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Project replaces Scandinavian Foundation cottage with cultural center

Garden Home facility to double space for special events


Photo Credit: TIMES PHOTO: JONATHAN HOUSE - Construction has begun on Oleson Road for the new Scandinavian Heritage Foundatrion Cultural Center in Garden Home.Those used to seeing the old cottage housing the Scandinavian Heritage Foundation headquarters on Southwest Oleson Road may be alarmed by the vacant lot and construction equipment that recently took its place.

Appreciators of history and heritage, never fear. While the 1930s-era cottage was razed on Aug. 14, the organization focused on the Nordic nations of Denmark, Finland, Iceland, Norway and Sweden is keeping the space to further its near 30-year mission. While some will miss the cottage’s rustic charms, foundation leaders are certain the multifaceted culture center set to replace it by next spring will provide a long-term asset for the entire community.

“It’s a great project,” says Greg Smith, the foundation’s recently appointed executive director. “We are incredibly energized by the whole idea and what is possible.”

The 10,000-square-foot multi-purpose cultural center being built on the Oleson Road property will house the nonprofit foundation’s offices, along with room for meetings, activities, and historical exhibits and documents. Projected to open by June 2015, the cultural center will, according to a foundation statement, serve to celebrate contributions of Scandinavians and Scandinavian-Americans “to the fields of art, music, science, literature, history and social development in the Western world” and serve as a regional educational resource.

Along with newly landscaped gardens and grounds, the center will be available for Nordic organizations throughout the Pacific Northwest, as well as by local businesses and civic organizations.

“We will open our doors to the public for music, theater, film and educational opportunities and historical exhibits,” Smith says. “It’s going to be a very busy place and a very happy place.”

While construction is underway, the foundation operates in temporary offices in Tigard at 9370 S.W. Greenburg Road, suite 321, in The Commons medical office complex.

The $4 million project, which will double the space provided by the cottage, has been on the heritage foundation’s radar for several years. A recent matching contribution challenge toward the capital campaign hastened the cottage’s demolition and groundbreaking on the new building.

“The groundbreaking came very suddenly,” Smith says, noting the momentum created when the foundation’s board of directors chairman put forth a $150,000 contribution. “The rest of the board rallied and matched it.”

The annual Scandinavian Feast fundraising event, which includes a dinner and auction, will take place on Saturday, Oct. 4, from 7 to 11 p.m. at the Tigard Embassy Suites on Southwest Hall Boulevard.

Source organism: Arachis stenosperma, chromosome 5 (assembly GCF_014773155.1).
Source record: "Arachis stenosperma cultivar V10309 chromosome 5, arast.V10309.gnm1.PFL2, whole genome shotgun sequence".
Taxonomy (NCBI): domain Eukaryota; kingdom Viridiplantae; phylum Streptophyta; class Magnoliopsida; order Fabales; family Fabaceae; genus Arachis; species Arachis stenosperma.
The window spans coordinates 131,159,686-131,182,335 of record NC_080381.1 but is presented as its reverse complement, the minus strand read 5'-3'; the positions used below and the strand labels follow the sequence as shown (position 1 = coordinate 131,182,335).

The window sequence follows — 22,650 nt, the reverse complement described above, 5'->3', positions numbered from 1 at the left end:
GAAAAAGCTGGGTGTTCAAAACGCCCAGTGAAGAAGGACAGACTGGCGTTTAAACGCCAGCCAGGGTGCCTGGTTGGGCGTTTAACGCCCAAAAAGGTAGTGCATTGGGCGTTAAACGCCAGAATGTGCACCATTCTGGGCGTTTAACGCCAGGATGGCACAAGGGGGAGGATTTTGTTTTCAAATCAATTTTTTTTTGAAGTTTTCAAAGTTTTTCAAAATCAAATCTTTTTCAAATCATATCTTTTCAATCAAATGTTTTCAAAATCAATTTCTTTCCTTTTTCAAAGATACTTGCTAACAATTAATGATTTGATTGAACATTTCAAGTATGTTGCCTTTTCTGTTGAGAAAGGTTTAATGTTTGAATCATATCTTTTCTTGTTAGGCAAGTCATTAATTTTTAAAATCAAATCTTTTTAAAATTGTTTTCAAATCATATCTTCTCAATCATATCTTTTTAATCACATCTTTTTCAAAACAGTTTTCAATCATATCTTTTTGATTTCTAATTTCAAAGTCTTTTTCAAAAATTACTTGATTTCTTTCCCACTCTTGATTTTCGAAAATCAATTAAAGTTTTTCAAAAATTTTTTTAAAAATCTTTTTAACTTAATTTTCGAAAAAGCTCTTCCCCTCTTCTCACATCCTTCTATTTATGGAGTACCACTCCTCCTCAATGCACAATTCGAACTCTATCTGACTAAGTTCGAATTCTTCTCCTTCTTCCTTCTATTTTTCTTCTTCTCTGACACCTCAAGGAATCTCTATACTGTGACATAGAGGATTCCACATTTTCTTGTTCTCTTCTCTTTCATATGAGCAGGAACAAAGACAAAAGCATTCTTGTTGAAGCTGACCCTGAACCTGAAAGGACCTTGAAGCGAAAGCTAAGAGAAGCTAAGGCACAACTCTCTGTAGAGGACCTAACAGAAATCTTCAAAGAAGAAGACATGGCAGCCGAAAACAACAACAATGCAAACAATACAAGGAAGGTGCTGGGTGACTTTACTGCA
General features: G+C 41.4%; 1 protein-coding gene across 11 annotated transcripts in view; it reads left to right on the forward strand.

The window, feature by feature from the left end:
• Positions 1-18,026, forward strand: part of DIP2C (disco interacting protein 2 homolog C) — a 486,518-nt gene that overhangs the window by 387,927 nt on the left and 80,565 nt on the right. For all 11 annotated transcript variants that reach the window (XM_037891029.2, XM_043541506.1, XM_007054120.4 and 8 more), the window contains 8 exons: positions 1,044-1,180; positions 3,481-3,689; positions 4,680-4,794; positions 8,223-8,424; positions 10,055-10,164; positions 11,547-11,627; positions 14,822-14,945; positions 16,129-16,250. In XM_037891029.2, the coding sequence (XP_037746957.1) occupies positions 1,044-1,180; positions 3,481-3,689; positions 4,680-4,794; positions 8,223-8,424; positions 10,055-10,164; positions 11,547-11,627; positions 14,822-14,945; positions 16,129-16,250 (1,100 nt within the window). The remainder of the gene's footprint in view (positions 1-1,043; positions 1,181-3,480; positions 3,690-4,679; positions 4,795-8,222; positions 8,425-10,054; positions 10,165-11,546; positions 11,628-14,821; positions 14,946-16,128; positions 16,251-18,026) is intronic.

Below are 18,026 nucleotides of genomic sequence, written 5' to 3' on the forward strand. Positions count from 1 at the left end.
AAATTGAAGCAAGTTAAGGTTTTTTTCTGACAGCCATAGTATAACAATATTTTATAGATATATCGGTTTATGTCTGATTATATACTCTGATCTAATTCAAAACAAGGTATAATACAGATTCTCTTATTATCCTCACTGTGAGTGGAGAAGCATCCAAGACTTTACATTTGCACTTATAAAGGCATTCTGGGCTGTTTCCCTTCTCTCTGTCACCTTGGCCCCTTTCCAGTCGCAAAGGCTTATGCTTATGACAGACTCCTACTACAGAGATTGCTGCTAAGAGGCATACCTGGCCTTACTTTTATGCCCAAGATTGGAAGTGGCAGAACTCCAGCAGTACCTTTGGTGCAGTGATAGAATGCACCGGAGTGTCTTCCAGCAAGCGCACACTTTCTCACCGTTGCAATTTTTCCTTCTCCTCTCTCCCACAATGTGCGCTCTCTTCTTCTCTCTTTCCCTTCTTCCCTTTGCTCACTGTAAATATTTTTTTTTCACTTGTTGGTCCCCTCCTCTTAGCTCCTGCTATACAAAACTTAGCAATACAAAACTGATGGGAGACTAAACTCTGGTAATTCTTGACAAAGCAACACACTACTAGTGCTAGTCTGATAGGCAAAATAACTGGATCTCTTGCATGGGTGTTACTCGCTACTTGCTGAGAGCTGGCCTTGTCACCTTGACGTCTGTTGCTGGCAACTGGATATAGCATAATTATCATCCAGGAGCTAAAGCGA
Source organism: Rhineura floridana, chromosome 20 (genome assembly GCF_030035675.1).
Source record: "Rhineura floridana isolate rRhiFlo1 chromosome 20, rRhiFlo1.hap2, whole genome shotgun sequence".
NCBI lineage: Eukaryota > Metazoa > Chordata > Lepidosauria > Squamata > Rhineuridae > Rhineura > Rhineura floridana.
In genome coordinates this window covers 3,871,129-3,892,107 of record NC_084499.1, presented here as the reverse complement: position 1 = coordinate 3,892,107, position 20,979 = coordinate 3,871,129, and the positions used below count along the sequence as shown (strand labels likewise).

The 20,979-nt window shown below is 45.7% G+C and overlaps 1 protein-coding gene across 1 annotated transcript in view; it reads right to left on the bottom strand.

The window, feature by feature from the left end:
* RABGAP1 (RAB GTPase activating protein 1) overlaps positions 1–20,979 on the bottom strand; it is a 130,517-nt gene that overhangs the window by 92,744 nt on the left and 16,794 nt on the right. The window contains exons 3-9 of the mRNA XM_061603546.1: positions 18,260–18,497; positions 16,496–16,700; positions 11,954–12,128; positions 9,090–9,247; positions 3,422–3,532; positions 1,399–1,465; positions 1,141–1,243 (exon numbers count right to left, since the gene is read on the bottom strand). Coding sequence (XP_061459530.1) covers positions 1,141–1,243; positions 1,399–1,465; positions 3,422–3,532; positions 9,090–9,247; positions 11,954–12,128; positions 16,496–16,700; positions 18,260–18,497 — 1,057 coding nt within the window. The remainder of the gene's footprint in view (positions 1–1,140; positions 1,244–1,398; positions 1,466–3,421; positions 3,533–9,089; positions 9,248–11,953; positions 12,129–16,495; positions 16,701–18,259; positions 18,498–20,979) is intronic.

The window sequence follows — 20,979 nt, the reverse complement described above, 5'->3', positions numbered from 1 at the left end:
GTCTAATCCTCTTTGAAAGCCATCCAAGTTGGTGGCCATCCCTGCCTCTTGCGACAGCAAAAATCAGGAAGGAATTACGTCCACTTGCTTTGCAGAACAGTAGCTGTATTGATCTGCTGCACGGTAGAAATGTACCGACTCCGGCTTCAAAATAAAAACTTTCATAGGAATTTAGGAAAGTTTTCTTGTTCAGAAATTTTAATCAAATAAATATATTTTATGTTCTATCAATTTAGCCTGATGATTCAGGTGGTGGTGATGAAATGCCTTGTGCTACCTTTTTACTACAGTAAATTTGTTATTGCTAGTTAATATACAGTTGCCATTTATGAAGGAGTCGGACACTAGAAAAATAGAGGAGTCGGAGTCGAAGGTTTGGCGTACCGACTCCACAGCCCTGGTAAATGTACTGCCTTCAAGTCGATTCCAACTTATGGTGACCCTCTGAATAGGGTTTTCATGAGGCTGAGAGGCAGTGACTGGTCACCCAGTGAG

Cindy Eldkrona, the foundation’s new development director, says it’s well past time for a new facility.

“That poor cottage, there were a lot of problems with it,” she says. “It suffered from being too crowded with stuff, along with termites, ants, mice and everything else. I think it was just too old. It was time for it to go down.”

Founded in 1986, the nonprofit Scandinavian Heritage Foundation seeks to serve as a Northwestern catalyst for preserving traditions and culture while celebrating modern Scandinavian life, culture and business. Foundation surveys indicate 500,000 Pacific Northwest residents have family roots in Nordic countries.

“Our current membership is about 1,000,” Smith says, adding the foundation is the only one of its kind in the Portland area. “We anticipate it will grow dramatically once the site is open.”

“Groundbreaking” on the cultural center actually happened more than a decade ago, when the foundation purchased the Oleson Road site, with next-door neighbor donating an acre.

“Members of the Founders Club each gave $1,000,” Eldkrona says, “and raised $160,000 to buy the land. They’ve been working since then to raise money to build the cultural center.”

Redeveloping the property in a way that makes outdoor spaces useable while also protecting natural wetlands, longtime members as well as new visitors will enjoy a whole new experience by next spring.

“Once the full site is developed, we’ll be able to use the gardens and the meadow behind the building as well as the building itself,” Smith says. “It will add another dimension to what we’re doing.”

What to call the new cultural center has not been set in stone.

“It’s historically been referred to as the Scandinavian-American Cultural and Community Center, but to better represent the breadth and focus of the Nordic American heritage, “The Nordic Center would be more appropriate,” Smith says. “We’re still working on that.”




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